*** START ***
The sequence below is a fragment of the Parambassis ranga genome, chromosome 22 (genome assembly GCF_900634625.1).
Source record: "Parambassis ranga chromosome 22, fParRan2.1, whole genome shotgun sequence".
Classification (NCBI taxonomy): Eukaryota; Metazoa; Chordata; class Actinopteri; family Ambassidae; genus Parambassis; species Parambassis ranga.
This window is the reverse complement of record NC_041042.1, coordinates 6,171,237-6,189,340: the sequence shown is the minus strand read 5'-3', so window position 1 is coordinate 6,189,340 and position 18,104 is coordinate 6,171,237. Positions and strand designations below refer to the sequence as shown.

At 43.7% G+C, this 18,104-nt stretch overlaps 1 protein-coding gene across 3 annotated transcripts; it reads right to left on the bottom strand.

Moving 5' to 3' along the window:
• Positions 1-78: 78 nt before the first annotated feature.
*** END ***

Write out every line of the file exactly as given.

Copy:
The sequence below is a fragment of the Parambassis ranga genome, chromosome 22 (genome assembly GCF_900634625.1).
Source record: "Parambassis ranga chromosome 22, fParRan2.1, whole genome shotgun sequence".
Classification (NCBI taxonomy): Eukaryota; Metazoa; Chordata; class Actinopteri; family Ambassidae; genus Parambassis; species Parambassis ranga.
This window is the reverse complement of record NC_041042.1, coordinates 6,171,237-6,189,340: the sequence shown is the minus strand read 5'-3', so window position 1 is coordinate 6,189,340 and position 18,104 is coordinate 6,171,237. Positions and strand designations below refer to the sequence as shown.

At 43.7% G+C, this 18,104-nt stretch overlaps 1 protein-coding gene across 3 annotated transcripts; it reads right to left on the bottom strand.

Moving 5' to 3' along the window:
• Positions 1-78: 78 nt before the first annotated feature.